Wednesday, January 19, 2011

Bits and Bobs, p.s. I've missed you

I decided a few months ago that, because I had two manuscripts to complete as quickly as possible, if I was writing, it better be one of those manuscripts. And my blog plummeted on the priority list. However, dear ones, I failed to appreciate the outlet this blog is for me, both creative and constructive. So here I am again, without schedule or intent, just here because it feels good to be here. (And the manuscripts are almost done, so I don't feel too guilty.)

I'm finishing up an application to the Scientists and Engineers for America virtual internship in policy. It's due tomorrow, and I have no answer for the question that reads thusly:

4. This internship requires an ability to speak eloquently and impartially about controversial science, engineering and health issues during weekly conference calls. Please describe a previous situation where you accomplished this (subjects can be diverse, or non-science policy). 

Why can I not think of an example? I'm sure I have a good example, right? I'm totally eloquent! I've got eloquence coming out of my bottom! Anyway, I'm stuck. And I'm pretty sure I've not interpreted at least one of the other questions on the application correctly... and all of the biographies of previous interns talk about high political aspirations, of which I have none. I just want to talk to lots of scientists about all their crazy data, turn it into normal human language, and convey it to the political-type people so they can push for change from a more educated place than they were before. Yep. So if you need one of those... I'm just saying, I'm right here.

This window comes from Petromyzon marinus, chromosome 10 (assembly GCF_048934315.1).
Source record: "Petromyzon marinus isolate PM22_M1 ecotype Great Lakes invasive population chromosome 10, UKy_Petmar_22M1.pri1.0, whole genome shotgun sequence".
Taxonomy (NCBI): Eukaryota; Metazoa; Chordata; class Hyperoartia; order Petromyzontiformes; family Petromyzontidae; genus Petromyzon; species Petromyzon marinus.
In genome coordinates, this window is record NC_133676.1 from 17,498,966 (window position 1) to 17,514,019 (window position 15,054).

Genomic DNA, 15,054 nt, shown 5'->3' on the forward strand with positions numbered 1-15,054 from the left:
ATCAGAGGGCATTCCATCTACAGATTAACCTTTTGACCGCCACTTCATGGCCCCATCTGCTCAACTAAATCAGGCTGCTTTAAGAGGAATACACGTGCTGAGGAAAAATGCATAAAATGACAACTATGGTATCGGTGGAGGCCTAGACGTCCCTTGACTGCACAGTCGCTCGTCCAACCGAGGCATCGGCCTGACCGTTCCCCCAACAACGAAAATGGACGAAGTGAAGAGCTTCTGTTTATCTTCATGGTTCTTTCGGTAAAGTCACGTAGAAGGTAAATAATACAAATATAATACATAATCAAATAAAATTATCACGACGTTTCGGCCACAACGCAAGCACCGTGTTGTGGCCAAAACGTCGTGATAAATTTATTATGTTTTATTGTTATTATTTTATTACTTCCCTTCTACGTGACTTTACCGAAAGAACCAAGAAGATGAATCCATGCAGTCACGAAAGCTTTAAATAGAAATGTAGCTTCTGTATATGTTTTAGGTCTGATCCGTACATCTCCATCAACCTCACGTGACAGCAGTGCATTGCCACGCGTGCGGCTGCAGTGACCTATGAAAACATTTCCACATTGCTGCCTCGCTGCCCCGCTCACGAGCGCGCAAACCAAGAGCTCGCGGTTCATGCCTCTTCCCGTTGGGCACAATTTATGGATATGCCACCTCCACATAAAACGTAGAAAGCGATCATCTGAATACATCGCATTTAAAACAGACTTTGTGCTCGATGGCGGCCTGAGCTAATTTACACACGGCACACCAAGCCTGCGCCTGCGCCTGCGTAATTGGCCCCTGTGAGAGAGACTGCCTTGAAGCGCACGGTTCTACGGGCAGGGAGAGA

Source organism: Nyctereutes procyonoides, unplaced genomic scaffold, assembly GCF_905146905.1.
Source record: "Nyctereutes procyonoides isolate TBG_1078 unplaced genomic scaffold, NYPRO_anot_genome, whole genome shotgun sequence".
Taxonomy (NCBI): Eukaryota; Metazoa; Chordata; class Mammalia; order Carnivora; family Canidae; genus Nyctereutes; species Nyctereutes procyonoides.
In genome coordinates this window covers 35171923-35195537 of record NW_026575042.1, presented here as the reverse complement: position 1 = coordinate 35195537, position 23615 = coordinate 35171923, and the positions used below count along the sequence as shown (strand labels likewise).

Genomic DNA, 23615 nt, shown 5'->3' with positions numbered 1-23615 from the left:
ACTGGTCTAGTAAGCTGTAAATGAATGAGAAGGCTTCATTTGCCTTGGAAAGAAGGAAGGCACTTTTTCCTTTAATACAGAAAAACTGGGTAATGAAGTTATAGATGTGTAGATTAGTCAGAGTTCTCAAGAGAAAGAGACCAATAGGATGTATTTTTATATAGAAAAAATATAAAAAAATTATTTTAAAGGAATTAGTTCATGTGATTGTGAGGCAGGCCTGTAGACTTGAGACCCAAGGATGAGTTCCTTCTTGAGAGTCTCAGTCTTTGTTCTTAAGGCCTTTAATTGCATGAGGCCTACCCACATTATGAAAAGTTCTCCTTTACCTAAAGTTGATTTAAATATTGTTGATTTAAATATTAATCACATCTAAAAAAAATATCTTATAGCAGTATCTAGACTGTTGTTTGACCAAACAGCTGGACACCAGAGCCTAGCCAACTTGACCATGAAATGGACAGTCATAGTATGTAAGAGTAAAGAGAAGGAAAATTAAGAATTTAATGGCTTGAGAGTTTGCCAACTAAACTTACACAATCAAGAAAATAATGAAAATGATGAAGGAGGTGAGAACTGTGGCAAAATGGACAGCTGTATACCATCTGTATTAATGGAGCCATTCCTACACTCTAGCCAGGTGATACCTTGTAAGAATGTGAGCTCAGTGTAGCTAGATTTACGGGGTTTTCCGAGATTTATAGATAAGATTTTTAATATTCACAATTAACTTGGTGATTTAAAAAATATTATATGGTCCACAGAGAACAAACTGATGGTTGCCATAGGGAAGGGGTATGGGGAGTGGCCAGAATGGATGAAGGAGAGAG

My F1 was home with an earache yesterday so I spent a little time editing, a little time playing blanket fort, and a little time reading whatever I wanted online, which has become a guilty pleasure of mine. Whatever I want? FOR 20 MINUTES? Why yes,, don't mind if I do. Anyway, I was reading about Neil Gaiman (really, I read whatever I want, it's great) and started reading his blog. And then I decided that I wanted to become a writer and marry him. When he writes about writing, it makes me want to write. It makes me think I have scintillating metaphors and whimsical prose somewhere in my heart, if only I would sit down and let it out. Well. You're reading my blog. My metaphors are readable, at best, and my prose is as whimsical as an extension cord. But he makes me BELIEVE. He makes me do SOMETHING, even if I don't do it well. And I appreciate that. Thanks, Neil Gaiman. Let's hang out together.